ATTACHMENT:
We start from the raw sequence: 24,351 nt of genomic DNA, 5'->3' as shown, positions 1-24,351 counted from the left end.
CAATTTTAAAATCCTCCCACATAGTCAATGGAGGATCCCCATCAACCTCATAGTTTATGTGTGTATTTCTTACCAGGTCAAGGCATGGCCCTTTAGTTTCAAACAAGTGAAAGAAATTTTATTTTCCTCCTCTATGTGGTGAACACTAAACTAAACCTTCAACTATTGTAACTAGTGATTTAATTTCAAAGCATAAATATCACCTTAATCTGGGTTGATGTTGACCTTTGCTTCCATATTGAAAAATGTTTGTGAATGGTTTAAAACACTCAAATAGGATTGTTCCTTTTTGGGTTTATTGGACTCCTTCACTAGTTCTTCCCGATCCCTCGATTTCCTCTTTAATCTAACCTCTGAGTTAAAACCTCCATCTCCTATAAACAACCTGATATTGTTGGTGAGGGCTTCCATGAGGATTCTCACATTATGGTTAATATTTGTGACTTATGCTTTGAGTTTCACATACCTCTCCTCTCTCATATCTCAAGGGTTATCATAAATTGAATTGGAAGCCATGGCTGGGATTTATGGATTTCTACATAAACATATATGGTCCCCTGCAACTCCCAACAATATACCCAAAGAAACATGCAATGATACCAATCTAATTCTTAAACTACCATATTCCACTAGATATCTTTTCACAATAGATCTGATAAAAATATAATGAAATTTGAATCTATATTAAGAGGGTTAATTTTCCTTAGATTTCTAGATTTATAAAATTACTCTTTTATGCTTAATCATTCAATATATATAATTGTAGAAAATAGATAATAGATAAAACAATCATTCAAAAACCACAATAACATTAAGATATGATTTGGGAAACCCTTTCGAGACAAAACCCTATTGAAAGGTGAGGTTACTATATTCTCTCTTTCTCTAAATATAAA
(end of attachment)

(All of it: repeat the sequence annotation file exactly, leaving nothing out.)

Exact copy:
We start from the raw sequence: 24,351 nt of genomic DNA, 5'->3' as shown, positions 1-24,351 counted from the left end.
CAATTTTAAAATCCTCCCACATAGTCAATGGAGGATCCCCATCAACCTCATAGTTTATGTGTGTATTTCTTACCAGGTCAAGGCATGGCCCTTTAGTTTCAAACAAGTGAAAGAAATTTTATTTTCCTCCTCTATGTGGTGAACACTAAACTAAACCTTCAACTATTGTAACTAGTGATTTAATTTCAAAGCATAAATATCACCTTAATCTGGGTTGATGTTGACCTTTGCTTCCATATTGAAAAATGTTTGTGAATGGTTTAAAACACTCAAATAGGATTGTTCCTTTTTGGGTTTATTGGACTCCTTCACTAGTTCTTCCCGATCCCTCGATTTCCTCTTTAATCTAACCTCTGAGTTAAAACCTCCATCTCCTATAAACAACCTGATATTGTTGGTGAGGGCTTCCATGAGGATTCTCACATTATGGTTAATATTTGTGACTTATGCTTTGAGTTTCACATACCTCTCCTCTCTCATATCTCAAGGGTTATCATAAATTGAATTGGAAGCCATGGCTGGGATTTATGGATTTCTACATAAACATATATGGTCCCCTGCAACTCCCAACAATATACCCAAAGAAACATGCAATGATACCAATCTAATTCTTAAACTACCATATTCCACTAGATATCTTTTCACAATAGATCTGATAAAAATATAATGAAATTTGAATCTATATTAAGAGGGTTAATTTTCCTTAGATTTCTAGATTTATAAAATTACTCTTTTATGCTTAATCATTCAATATATATAATTGTAGAAAATAGATAATAGATAAAACAATCATTCAAAAACCACAATAACATTAAGATATGATTTGGGAAACCCTTTCGAGACAAAACCCTATTGAAAGGTGAGGTTACTATATTCTCTCTTTCTCTAAATATAAA